Clipping with Surfaces

Nothing in the above description of the clipping process restricts the polygons to two dimensions or the clipping function to two variables. The process may be used to clip one surface by another. This extends a function in the Wickham-Jones package that clips a surface with a plane. Here are three examples.

Figure 7 shows the Monkey Saddle, , plotted over the square , . The three-fold symmetry of the surface may be emphasized by clipping it to the inside of the cylinder . The clipped surface is shown in Figure 8.

Figure 7. .

Figure 8. Clipped by .

Clipping a plane by a surface gives a section of the surface. An application of this idea is shown in Figures 9 and 10. The Gaussian and mean curvatures of a surface at a point may be defined in terms of the curvature of the curve of intersection of the surface with a plane through the point and containing the surface normal. Figure 9 shows a surface () and a sampling of planes containing the normal to the surface at a fixed point. Clipping the planes by the surface reveals the normal sections. Figure 10 shows the sections with maximal and minimal (signed) curvature. The package contains a utility, Grid, to generate planes to be clipped.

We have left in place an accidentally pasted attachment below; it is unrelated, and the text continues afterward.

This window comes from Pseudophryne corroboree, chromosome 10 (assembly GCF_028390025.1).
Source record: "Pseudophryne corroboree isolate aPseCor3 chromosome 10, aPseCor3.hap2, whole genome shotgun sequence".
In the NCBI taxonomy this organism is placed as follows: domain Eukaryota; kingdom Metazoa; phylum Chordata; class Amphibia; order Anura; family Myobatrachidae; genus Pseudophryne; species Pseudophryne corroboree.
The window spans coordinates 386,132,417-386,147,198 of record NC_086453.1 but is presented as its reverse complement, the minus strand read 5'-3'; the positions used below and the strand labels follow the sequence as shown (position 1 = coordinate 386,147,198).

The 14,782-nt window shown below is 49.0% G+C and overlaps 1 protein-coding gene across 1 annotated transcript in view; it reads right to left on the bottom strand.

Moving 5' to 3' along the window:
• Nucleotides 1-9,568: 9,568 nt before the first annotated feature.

Figure 9. Normal planes.

Figure 10. Normal sections.

In Figure 11 the surface is generated by rotating a limaçon about its line of symmetry. A hole has been punched in the surface to reveal the inner lobe. Figure 12 indicates how the clipping was accomplished. The figure shows a cross section (clipped by a plane) of the rotated limaçon together with the surface used to punch the hole. The punch surface is also a surface of revolution. The profile curve is rotated about its axis of symmetry—yielding —and then moved into position by an appropriate geometric transformation.

Figure 11. Rotated limaçon.

Figure 12. Punch in position.